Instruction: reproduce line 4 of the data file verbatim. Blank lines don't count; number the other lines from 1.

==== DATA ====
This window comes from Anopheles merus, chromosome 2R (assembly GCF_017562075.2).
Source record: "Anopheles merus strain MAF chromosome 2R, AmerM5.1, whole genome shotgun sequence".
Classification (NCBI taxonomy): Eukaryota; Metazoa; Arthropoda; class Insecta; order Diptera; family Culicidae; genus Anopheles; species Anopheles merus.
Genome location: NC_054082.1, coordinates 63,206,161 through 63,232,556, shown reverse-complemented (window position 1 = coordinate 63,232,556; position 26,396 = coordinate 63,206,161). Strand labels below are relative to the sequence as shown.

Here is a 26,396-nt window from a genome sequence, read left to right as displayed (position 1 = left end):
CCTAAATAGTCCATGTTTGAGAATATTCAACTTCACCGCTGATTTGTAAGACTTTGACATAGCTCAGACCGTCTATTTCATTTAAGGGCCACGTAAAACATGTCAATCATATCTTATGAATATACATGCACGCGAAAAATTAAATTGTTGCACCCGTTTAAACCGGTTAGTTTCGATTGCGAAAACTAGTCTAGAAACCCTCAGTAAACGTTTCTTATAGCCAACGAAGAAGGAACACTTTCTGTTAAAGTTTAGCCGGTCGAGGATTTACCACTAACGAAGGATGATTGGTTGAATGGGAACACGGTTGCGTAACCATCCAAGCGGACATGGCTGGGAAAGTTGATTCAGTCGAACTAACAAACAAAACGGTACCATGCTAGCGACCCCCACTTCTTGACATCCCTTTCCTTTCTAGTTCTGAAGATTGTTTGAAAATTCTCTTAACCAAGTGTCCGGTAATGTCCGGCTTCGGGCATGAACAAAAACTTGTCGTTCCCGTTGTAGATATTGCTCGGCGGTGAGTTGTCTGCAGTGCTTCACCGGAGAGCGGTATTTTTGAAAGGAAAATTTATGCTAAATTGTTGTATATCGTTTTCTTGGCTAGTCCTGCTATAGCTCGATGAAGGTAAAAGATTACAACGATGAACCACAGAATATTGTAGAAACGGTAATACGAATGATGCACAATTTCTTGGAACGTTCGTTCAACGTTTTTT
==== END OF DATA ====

Genome location: NC_054082.1, coordinates 63,206,161 through 63,232,556, shown reverse-complemented (window position 1 = coordinate 63,232,556; position 26,396 = coordinate 63,206,161). Strand labels below are relative to the sequence as shown.